Daewoo knew he was jumping into a country full of brand-loyal people, so to start in the United States, he targeted college students to work as “campus counselors.” These student independent entrepreneurs would be airlifted to South Korea to tour the Daewoo factory and learn about the business, as well as receive a loaner car in America. These workers would earn up to $ 500 in commission on any Daewoo sold with their referral, as well as a 50% off MSRP if a campus employee bought their own car.
It’s safe to say that Daewoo has invested heavily in marketing its cars differently from other companies, and only time will tell if those investments in different marketing strategies would pay off in the long run.
Daewoo Falls Way Short
Initially, Daewoo sold a decent amount of vehicles, but it wasn’t more than a fad. Sales fluctuated between 15,000 and 65,000 vehicles sold per year, with no real positive growth. Its investment in college-aged workers and targeting entry-level buyers had also failed. With most college-aged students and entry-level consumers unable to purchase a new car, it’s no surprise that this technique has failed.
With marketing failing to gain attention, Daewoo shifted its marketing towards a more mature demographic, an older consumer who just needed reliable, cheap transportation, but it was too late. Not only was the marketing halted, the overall quality of the vehicles was very poor, with many cars in need of work before the manufacturer’s warranty expired.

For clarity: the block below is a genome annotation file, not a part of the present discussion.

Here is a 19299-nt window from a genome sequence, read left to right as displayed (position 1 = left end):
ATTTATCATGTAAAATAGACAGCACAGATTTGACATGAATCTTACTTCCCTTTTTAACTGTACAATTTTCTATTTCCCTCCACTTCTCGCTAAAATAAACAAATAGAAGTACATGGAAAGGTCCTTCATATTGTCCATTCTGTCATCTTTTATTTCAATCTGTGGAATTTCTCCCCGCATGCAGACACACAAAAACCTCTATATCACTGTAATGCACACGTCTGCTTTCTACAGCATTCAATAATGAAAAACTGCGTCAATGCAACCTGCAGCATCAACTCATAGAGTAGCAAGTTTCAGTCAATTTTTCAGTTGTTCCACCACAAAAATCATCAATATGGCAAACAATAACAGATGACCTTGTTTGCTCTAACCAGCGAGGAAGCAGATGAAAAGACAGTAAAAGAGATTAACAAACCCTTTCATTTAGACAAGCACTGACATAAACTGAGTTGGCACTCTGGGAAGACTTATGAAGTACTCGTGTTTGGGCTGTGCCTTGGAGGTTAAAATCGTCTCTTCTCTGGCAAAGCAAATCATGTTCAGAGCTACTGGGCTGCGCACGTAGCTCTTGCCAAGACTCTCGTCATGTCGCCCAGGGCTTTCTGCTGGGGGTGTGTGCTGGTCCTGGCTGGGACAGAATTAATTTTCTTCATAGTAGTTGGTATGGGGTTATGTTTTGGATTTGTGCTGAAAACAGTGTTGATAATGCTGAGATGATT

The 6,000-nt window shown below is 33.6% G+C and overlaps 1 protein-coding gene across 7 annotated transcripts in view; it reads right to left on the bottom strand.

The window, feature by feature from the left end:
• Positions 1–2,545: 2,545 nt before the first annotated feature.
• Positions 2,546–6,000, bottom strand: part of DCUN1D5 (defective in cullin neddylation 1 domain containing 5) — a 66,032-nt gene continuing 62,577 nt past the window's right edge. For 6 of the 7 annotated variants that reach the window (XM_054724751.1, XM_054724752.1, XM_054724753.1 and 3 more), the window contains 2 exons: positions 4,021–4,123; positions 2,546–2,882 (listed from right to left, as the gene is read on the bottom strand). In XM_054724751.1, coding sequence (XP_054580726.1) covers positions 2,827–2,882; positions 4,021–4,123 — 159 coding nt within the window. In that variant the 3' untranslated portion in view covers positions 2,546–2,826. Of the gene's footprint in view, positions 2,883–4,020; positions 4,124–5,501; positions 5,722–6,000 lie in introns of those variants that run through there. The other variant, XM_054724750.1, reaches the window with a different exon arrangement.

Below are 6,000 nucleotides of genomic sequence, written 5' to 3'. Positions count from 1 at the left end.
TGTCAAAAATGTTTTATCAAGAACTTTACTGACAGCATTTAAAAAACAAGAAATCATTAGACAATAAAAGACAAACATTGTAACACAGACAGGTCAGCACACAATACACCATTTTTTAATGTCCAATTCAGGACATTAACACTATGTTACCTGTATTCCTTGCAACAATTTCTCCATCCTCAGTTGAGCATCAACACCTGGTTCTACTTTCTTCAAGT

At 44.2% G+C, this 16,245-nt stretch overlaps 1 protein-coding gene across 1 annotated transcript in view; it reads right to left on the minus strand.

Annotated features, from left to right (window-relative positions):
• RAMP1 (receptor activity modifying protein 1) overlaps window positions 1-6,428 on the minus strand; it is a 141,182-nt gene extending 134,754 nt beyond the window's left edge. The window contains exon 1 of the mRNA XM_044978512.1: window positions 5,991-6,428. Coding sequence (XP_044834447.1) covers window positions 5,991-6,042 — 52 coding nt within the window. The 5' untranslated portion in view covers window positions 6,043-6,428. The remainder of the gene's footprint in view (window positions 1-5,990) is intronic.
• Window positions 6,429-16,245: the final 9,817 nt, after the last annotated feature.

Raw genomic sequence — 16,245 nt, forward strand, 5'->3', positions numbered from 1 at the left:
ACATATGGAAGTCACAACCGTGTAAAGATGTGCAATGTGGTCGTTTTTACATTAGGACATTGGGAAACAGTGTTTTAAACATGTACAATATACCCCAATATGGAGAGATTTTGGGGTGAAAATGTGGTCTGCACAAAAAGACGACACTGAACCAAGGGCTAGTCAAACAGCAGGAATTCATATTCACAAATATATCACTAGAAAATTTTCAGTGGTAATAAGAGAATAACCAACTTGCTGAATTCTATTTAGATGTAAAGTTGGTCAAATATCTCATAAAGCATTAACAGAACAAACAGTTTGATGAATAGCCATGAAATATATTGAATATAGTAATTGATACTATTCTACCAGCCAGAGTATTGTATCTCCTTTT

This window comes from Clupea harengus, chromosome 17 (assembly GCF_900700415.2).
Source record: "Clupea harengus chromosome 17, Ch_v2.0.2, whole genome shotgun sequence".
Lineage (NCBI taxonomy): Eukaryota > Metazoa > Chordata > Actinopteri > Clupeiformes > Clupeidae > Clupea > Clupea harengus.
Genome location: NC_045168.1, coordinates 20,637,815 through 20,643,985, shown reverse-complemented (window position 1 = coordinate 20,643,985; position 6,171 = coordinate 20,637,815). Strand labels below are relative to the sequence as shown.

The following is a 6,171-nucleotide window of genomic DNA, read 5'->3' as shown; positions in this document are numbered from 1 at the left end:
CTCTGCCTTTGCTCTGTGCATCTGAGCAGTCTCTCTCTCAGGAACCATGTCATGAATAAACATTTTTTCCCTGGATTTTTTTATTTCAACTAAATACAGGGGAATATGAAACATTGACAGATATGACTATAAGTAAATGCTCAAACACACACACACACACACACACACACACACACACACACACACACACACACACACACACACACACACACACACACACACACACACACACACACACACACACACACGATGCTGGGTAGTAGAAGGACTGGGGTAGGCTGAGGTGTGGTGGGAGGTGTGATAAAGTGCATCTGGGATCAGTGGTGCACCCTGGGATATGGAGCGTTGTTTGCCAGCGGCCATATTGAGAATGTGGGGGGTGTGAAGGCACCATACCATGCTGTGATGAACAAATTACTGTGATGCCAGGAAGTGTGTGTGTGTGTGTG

The end of the 90s also brought the Asian financial crisis which hit every automaker in Asia, but especially companies like Daewoo which were just starting in the United States. Along with the financial crisis, Daewoo also had a lawsuit to settle that stemmed from its college counselor program. Students who had bought a Daewoo at 50% off realized that they had to pay sales tax on the full amount of the car before the reduction, and the reduced amount of their purchase price was reported to the IRS as income that students had to pay taxes.
In 1999, just two years after its introduction, Daewoo was already underwater and by 2002 the Daewoo project was over.
A big company today
Even though the Daewoo company went bankrupt, GM later acquired the brand from Daewoo in America and continued to produce Daewoo cars under different badges. The Chevrolet Aveo, for example, was a Daewoo car owned by GM.
In 2011, Daewoo officially became the GM Korea brand, which produced quality cars such as the Chevy Sonic, the Chevy Spark, the Chevy Trailblazer, the Buick Encore and more recently the design of the battery system that powers the GMC Hummer EV.
So while Daewoo failed as a stand-alone company, it continues today as a major supplier and cog in the General Motors machine.
In case you find yourself standing next to a dilapidated old Daewoo on the road, keep in mind that without Daewoo we wouldn’t have many of the Korean-built GM cars we enjoy today!
While Korean cars aren’t known for their performance, there are some that can outperform most European sports cars – and some that suck!